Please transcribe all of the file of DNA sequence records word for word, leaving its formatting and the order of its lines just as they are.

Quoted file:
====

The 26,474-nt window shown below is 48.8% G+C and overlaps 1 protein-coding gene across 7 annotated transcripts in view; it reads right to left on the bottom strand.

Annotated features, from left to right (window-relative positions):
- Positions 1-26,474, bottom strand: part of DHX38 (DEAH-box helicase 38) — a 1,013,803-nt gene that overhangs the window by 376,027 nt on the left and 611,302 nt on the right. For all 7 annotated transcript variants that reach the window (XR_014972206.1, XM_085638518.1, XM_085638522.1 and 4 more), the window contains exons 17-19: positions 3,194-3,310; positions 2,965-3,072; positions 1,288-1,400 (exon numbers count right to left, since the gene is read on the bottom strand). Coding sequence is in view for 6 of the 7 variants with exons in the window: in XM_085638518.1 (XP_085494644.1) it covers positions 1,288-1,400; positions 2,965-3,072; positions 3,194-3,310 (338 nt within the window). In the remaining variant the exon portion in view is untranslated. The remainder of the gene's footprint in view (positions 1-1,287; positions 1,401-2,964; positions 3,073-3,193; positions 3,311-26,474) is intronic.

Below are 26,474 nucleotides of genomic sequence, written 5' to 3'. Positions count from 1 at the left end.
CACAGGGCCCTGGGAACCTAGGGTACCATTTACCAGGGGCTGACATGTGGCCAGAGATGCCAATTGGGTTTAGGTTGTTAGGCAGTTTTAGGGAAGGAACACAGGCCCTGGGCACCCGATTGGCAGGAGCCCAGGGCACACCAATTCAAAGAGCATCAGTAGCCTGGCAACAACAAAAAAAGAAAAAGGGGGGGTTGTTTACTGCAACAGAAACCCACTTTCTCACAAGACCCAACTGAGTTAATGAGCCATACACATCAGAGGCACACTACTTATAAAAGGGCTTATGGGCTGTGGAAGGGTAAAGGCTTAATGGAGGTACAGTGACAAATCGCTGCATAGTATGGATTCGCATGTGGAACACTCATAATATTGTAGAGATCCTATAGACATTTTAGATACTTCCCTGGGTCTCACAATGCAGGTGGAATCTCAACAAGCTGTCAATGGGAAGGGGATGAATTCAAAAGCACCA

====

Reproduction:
The 26,474-nt window shown below is 48.8% G+C and overlaps 1 protein-coding gene across 7 annotated transcripts in view; it reads right to left on the bottom strand.

Annotated features, from left to right (window-relative positions):
- Positions 1-26,474, bottom strand: part of DHX38 (DEAH-box helicase 38) — a 1,013,803-nt gene that overhangs the window by 376,027 nt on the left and 611,302 nt on the right. For all 7 annotated transcript variants that reach the window (XR_014972206.1, XM_085638518.1, XM_085638522.1 and 4 more), the window contains exons 17-19: positions 3,194-3,310; positions 2,965-3,072; positions 1,288-1,400 (exon numbers count right to left, since the gene is read on the bottom strand). Coding sequence is in view for 6 of the 7 variants with exons in the window: in XM_085638518.1 (XP_085494644.1) it covers positions 1,288-1,400; positions 2,965-3,072; positions 3,194-3,310 (338 nt within the window). In the remaining variant the exon portion in view is untranslated. The remainder of the gene's footprint in view (positions 1-1,287; positions 1,401-2,964; positions 3,073-3,193; positions 3,311-26,474) is intronic.

Below are 26,474 nucleotides of genomic sequence, written 5' to 3'. Positions count from 1 at the left end.
CACAGGGCCCTGGGAACCTAGGGTACCATTTACCAGGGGCTGACATGTGGCCAGAGATGCCAATTGGGTTTAGGTTGTTAGGCAGTTTTAGGGAAGGAACACAGGCCCTGGGCACCCGATTGGCAGGAGCCCAGGGCACACCAATTCAAAGAGCATCAGTAGCCTGGCAACAACAAAAAAAGAAAAAGGGGGGGTTGTTTACTGCAACAGAAACCCACTTTCTCACAAGACCCAACTGAGTTAATGAGCCATACACATCAGAGGCACACTACTTATAAAAGGGCTTATGGGCTGTGGAAGGGTAAAGGCTTAATGGAGGTACAGTGACAAATCGCTGCATAGTATGGATTCGCATGTGGAACACTCATAATATTGTAGAGATCCTATAGACATTTTAGATACTTCCCTGGGTCTCACAATGCAGGTGGAATCTCAACAAGCTGTCAATGGGAAGGGGATGAATTCAAAAGCACCA